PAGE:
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Howell Ors v Lees-Millais Ors, Court of Appeal, 6 July 2011

25 July 2011
The issues

Costs – Part 36 offer – successful party – C v D – whether purported offer was a Part 36 offer or not.

The facts

The claim related to two trusts and a dispute between the beneficiaries of the Trusts and the trustees. At the final Hearing the Judge refused to sanction any of the proposed claims, save for the negligence action against a firm of solicitors. There was no Appeal against that decision.

Costs had been incurred on behalf of the trustees. The Judge had made it clear in his Judgment that in his view the trustees had acted in an inappropriately partisan way. Costs were therefore reserved to another Hearing, listed for 10 days.

In the months before the Hearing there were negotiations with a view to settling the costs dispute. An offer was made on the 9th April 2009 to the solicitors for one of the beneficiaries, Fiona, offering her nothing. The second letter was sent to a second beneficiary, Marcus, and offered to limit the costs which the Trustees could recover to £211,215.30. The third letter of the 9th April was to the solicitors acting for a third beneficiary, Lorna, claiming to be a Part 36 offer and saying that it was open for acceptance up to and including 21 days from the date of receipt of the letter. It then went on to put certain offers and proposals.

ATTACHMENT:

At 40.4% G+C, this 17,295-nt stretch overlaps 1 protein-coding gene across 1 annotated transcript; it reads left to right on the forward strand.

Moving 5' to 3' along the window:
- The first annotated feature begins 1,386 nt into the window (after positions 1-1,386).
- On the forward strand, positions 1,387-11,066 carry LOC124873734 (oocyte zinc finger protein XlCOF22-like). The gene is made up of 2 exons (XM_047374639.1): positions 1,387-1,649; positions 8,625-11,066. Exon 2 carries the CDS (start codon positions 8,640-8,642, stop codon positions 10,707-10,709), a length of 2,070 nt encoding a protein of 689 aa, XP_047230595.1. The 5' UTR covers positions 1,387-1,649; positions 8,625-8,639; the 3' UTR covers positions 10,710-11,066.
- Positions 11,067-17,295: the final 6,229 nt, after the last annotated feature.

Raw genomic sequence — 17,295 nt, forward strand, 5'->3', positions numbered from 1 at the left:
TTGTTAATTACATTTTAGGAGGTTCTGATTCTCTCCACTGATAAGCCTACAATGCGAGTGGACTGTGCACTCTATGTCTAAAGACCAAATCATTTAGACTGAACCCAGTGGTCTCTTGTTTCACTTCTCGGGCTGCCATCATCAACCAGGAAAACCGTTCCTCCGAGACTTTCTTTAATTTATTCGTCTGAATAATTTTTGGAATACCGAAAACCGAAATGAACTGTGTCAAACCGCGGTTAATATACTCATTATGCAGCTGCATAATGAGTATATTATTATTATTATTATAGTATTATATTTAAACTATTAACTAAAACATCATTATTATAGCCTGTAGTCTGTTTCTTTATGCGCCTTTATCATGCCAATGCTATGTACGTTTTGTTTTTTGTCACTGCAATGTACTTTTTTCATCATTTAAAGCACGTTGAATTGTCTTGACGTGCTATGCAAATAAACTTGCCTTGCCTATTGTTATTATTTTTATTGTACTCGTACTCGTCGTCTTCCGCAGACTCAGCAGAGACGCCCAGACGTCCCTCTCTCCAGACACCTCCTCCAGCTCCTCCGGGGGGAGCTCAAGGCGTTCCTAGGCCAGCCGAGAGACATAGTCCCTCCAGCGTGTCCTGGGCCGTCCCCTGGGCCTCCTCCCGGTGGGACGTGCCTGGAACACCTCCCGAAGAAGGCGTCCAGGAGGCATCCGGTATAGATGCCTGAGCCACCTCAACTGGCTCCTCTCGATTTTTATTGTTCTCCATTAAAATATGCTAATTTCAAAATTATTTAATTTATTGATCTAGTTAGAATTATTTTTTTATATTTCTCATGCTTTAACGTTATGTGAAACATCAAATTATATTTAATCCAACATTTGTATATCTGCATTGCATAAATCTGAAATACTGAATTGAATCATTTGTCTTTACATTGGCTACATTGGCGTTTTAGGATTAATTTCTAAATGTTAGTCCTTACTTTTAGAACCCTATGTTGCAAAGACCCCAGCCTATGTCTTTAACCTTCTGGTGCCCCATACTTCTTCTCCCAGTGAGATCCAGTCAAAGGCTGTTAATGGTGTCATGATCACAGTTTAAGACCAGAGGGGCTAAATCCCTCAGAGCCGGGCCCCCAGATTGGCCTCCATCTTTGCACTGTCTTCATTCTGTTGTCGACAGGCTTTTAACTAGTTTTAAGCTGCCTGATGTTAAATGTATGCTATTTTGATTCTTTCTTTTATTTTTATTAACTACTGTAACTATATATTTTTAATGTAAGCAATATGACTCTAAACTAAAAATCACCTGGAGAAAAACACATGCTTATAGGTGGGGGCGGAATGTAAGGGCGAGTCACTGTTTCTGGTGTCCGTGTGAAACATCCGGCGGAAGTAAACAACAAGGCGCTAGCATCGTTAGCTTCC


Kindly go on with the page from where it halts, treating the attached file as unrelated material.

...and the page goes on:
Negotiations continued and almost a year later the Trustees offered £100,000 in respect of Fiona’s costs if Lorna and Marcus were prepared to accept the earlier Part 36 offers. The beneficiaries accepted, but a costs Hearing took place because the Trustees contended that they were entitled to their costs in respect of the period from the expiry of the 21 days referred to in the earlier offers until the points when the offers had been accepted. The Judge made no Order for costs in respect of that period and took the view that the earlier offer was not a Part 36 offer, pointing out that it was expressed in terms which implied it would be withdrawn after 21 days.

The Trustees Appealed.

The decision

The earlier offer was not a Part 36 offer because it specifically excluded the offerees from recovering all of their costs. It could not therefore comply with Part 36.10(1). The Judge’s other reasoning for holding that it was not a Part 36 offer had now to be seen in the light of the decision in C v D and the Judge’s reasoning was inconsistent with that decision.

The overriding objective and common sense required that whilst the letter was not an offer in the confines of Part 36, it should be given substantially the same effect as a Part 36 offer where all the parties had through correspondence treated the offers as having been made under Part 36 and had continued to do so well after the 21 days referred to therein had passed, and particularly where the offerers could not have framed their offers so as to fall within Part 36. In such cases an offer which otherwise complied with the requirements of Part 36 should, in the absence of good reason to the contrary, be given substantially the same effect as a Part 36 offer when it came to deciding costs issues. Since the offer which had been accepted was a better offer from the point of view of the Trustees, the allocation of liability for costs for the period between the expiry of the 21 days and acceptance was plainly a matter for the Judge’s discretion. He could not be criticised for the decision he had made. The right Order was that each party should bear its own costs from the expiry of the 21 days referred to in the letter and the Appeal would be dismissed.

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